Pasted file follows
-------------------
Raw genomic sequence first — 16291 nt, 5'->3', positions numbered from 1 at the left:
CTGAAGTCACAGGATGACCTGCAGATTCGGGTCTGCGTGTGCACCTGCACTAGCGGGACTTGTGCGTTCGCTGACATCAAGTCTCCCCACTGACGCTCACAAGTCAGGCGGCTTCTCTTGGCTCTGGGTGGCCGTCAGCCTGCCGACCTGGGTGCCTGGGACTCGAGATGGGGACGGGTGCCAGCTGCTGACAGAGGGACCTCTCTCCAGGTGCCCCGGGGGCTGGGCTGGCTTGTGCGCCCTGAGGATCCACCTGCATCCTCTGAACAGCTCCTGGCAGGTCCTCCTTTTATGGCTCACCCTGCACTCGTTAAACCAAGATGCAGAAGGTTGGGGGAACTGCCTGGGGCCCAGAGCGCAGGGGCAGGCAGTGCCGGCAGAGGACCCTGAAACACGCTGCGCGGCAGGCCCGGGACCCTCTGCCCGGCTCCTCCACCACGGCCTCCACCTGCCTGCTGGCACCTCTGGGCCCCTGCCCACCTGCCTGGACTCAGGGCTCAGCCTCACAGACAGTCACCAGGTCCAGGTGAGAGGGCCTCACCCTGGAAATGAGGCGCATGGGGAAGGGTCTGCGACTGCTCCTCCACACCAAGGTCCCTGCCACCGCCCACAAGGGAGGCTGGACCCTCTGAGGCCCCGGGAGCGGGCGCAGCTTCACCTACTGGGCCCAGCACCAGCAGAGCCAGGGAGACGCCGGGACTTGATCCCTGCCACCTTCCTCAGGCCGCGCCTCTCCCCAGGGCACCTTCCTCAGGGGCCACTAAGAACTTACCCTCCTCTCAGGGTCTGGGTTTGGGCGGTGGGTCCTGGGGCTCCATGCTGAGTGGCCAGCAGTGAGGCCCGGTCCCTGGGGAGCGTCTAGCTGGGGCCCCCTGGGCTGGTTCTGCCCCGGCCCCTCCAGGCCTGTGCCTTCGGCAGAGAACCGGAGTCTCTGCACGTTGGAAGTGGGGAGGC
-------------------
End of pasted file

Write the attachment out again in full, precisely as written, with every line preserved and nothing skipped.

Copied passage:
Raw genomic sequence first — 16291 nt, 5'->3', positions numbered from 1 at the left:
CTGAAGTCACAGGATGACCTGCAGATTCGGGTCTGCGTGTGCACCTGCACTAGCGGGACTTGTGCGTTCGCTGACATCAAGTCTCCCCACTGACGCTCACAAGTCAGGCGGCTTCTCTTGGCTCTGGGTGGCCGTCAGCCTGCCGACCTGGGTGCCTGGGACTCGAGATGGGGACGGGTGCCAGCTGCTGACAGAGGGACCTCTCTCCAGGTGCCCCGGGGGCTGGGCTGGCTTGTGCGCCCTGAGGATCCACCTGCATCCTCTGAACAGCTCCTGGCAGGTCCTCCTTTTATGGCTCACCCTGCACTCGTTAAACCAAGATGCAGAAGGTTGGGGGAACTGCCTGGGGCCCAGAGCGCAGGGGCAGGCAGTGCCGGCAGAGGACCCTGAAACACGCTGCGCGGCAGGCCCGGGACCCTCTGCCCGGCTCCTCCACCACGGCCTCCACCTGCCTGCTGGCACCTCTGGGCCCCTGCCCACCTGCCTGGACTCAGGGCTCAGCCTCACAGACAGTCACCAGGTCCAGGTGAGAGGGCCTCACCCTGGAAATGAGGCGCATGGGGAAGGGTCTGCGACTGCTCCTCCACACCAAGGTCCCTGCCACCGCCCACAAGGGAGGCTGGACCCTCTGAGGCCCCGGGAGCGGGCGCAGCTTCACCTACTGGGCCCAGCACCAGCAGAGCCAGGGAGACGCCGGGACTTGATCCCTGCCACCTTCCTCAGGCCGCGCCTCTCCCCAGGGCACCTTCCTCAGGGGCCACTAAGAACTTACCCTCCTCTCAGGGTCTGGGTTTGGGCGGTGGGTCCTGGGGCTCCATGCTGAGTGGCCAGCAGTGAGGCCCGGTCCCTGGGGAGCGTCTAGCTGGGGCCCCCTGGGCTGGTTCTGCCCCGGCCCCTCCAGGCCTGTGCCTTCGGCAGAGAACCGGAGTCTCTGCACGTTGGAAGTGGGGAGGC